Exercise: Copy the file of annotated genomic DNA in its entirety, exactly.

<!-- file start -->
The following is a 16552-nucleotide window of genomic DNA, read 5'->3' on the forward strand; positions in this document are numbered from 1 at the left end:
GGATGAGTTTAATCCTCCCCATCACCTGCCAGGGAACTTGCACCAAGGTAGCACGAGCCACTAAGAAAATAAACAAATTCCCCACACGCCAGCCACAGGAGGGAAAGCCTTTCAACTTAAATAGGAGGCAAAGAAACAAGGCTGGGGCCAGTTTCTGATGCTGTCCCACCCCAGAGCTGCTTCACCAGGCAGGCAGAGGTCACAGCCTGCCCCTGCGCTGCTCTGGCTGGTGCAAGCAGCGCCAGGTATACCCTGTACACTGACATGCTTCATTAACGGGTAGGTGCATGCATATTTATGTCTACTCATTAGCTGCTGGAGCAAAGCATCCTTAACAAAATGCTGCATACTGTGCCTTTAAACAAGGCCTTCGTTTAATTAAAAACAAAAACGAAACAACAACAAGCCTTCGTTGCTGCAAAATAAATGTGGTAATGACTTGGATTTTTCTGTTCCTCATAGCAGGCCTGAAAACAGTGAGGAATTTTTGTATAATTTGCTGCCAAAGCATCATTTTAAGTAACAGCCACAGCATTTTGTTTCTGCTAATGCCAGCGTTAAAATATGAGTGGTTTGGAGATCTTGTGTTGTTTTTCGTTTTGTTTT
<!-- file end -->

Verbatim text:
The following is a 16552-nucleotide window of genomic DNA, read 5'->3' on the forward strand; positions in this document are numbered from 1 at the left end:
GGATGAGTTTAATCCTCCCCATCACCTGCCAGGGAACTTGCACCAAGGTAGCACGAGCCACTAAGAAAATAAACAAATTCCCCACACGCCAGCCACAGGAGGGAAAGCCTTTCAACTTAAATAGGAGGCAAAGAAACAAGGCTGGGGCCAGTTTCTGATGCTGTCCCACCCCAGAGCTGCTTCACCAGGCAGGCAGAGGTCACAGCCTGCCCCTGCGCTGCTCTGGCTGGTGCAAGCAGCGCCAGGTATACCCTGTACACTGACATGCTTCATTAACGGGTAGGTGCATGCATATTTATGTCTACTCATTAGCTGCTGGAGCAAAGCATCCTTAACAAAATGCTGCATACTGTGCCTTTAAACAAGGCCTTCGTTTAATTAAAAACAAAAACGAAACAACAACAAGCCTTCGTTGCTGCAAAATAAATGTGGTAATGACTTGGATTTTTCTGTTCCTCATAGCAGGCCTGAAAACAGTGAGGAATTTTTGTATAATTTGCTGCCAAAGCATCATTTTAAGTAACAGCCACAGCATTTTGTTTCTGCTAATGCCAGCGTTAAAATATGAGTGGTTTGGAGATCTTGTGTTGTTTTTCGTTTTGTTTT